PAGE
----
The timing of defibrillation is mostly at arbitrary intervals during cardio-pulmonary resuscitation (CPR), rather than during intervals when the out-of-hospital cardiac arrest (OOH-CA) patient is physiologically primed for successful countershock. Interruptions to CPR may negatively impact defibrillation success. Multiple defibrillations can be associated with decreased post-resuscitation myocardial function. We hypothesize that a more complete picture of the cardiovascular system can be gained through non-linear dynamics and integration of multiple physiologic measures from biomedical signals.
Materials and Methods
Retrospective analysis of 153 anonymized OOH-CA patients who received at least one defibrillation for ventricular fibrillation (VF) was undertaken. A machine learning model, termed Multiple Domain Integrative (MDI) model, was developed to predict defibrillation success. We explore the rationale for non-linear dynamics and statistically validate heuristics involved in feature extraction for model development. Performance of MDI is then compared to the amplitude spectrum area (AMSA) technique.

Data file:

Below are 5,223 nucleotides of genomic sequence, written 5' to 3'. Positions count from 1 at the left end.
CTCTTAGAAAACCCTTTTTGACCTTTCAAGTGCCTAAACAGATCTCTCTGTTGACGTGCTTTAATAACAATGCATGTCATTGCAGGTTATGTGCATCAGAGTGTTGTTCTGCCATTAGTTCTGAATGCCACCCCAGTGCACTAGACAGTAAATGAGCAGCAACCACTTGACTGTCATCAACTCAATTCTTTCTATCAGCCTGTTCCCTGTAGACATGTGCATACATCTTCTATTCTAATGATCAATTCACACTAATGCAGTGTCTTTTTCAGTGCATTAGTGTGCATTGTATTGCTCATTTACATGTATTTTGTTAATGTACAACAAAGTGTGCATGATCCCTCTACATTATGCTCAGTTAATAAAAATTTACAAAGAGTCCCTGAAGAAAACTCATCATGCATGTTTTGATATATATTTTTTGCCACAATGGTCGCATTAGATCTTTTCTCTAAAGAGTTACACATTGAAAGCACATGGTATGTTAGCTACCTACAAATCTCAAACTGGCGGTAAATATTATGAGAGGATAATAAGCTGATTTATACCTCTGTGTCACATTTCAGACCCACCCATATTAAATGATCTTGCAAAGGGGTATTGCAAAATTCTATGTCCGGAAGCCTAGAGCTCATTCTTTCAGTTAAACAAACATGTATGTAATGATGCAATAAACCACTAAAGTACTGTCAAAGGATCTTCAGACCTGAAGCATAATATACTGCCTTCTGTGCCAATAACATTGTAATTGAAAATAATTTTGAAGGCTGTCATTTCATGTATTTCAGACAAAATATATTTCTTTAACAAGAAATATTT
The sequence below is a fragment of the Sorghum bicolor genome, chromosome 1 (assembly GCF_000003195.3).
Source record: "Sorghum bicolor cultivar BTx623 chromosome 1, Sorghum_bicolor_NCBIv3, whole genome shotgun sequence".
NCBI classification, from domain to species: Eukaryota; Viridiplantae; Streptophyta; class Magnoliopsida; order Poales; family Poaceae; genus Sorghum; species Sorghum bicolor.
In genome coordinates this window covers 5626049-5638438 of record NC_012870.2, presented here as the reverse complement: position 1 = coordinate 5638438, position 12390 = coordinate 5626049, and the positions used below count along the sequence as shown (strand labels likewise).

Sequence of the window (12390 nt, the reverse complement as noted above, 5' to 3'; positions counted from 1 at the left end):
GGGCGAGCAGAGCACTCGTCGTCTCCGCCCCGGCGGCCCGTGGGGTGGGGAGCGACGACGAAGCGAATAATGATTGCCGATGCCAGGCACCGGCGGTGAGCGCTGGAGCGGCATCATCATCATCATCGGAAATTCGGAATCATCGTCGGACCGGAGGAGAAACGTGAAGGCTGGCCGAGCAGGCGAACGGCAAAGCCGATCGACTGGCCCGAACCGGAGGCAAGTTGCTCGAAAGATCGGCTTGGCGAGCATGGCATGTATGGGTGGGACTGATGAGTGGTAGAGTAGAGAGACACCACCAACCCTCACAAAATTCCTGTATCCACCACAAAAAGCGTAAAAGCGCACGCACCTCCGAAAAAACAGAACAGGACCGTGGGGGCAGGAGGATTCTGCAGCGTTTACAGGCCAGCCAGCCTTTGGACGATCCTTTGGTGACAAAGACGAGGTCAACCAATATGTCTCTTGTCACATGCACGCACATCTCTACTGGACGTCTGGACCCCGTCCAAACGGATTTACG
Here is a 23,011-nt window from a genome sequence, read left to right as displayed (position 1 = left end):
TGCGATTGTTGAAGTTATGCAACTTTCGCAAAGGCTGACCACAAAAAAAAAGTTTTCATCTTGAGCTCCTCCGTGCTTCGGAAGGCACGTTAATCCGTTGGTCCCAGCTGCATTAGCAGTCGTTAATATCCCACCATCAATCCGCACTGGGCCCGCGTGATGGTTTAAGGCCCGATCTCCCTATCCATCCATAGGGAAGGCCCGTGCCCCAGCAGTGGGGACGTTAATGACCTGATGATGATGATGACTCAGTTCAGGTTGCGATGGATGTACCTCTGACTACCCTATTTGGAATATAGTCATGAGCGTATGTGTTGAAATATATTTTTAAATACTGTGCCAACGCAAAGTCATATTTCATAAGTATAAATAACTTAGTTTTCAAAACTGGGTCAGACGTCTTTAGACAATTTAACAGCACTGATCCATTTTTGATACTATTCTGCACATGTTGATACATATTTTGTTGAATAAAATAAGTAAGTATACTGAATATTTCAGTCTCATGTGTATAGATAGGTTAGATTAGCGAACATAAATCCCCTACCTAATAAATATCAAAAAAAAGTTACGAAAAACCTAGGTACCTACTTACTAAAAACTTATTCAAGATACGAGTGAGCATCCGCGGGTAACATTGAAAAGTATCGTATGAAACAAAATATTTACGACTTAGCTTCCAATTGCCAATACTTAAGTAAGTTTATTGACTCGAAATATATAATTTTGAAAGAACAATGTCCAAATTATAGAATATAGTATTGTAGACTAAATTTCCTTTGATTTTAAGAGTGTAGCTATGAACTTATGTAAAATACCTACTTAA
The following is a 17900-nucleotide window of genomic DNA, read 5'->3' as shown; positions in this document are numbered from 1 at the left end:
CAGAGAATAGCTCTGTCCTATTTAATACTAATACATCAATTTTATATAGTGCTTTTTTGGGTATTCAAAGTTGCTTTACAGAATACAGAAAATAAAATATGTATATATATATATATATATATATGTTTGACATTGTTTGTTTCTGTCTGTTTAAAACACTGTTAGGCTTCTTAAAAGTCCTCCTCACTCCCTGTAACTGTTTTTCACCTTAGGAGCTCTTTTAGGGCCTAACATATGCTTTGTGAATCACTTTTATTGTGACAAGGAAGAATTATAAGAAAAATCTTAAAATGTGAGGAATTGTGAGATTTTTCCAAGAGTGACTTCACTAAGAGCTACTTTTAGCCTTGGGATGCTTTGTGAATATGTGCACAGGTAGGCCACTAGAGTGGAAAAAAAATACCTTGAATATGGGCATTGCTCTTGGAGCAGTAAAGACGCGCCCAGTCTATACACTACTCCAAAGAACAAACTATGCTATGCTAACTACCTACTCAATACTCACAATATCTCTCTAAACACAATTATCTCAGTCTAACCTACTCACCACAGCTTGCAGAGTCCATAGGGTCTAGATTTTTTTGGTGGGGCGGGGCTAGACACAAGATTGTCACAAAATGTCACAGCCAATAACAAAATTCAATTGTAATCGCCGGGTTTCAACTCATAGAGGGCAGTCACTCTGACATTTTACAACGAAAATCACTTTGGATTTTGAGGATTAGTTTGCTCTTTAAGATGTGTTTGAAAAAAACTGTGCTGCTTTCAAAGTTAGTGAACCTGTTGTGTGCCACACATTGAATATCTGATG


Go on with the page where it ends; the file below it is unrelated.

358 defibrillations were evaluated (218 unsuccessful and 140 successful). Non-linear properties (Lyapunov exponent > 0) of the ECG signals indicate a chaotic nature and validate the use of novel non-linear dynamic methods for feature extraction. Classification using MDI yielded ROC-AUC of 83.2% and accuracy of 78.8%, for the model built with ECG data only. Utilizing 10-fold cross-validation, at 80% specificity level, MDI (74% sensitivity) outperformed AMSA (53.6% sensitivity). At 90% specificity level, MDI had 68.4% sensitivity while AMSA had 43.3% sensitivity. Integrating available end-tidal carbon dioxide features into MDI, for the available 48 defibrillations, boosted ROC-AUC to 93.8% and accuracy to 83.3% at 80% sensitivity.
At clinically relevant sensitivity thresholds, the MDI provides improved performance as compared to AMSA, yielding fewer unsuccessful defibrillations. Addition of partial end-tidal carbon dioxide (PetCO2) signal improves accuracy and sensitivity of the MDI prediction model.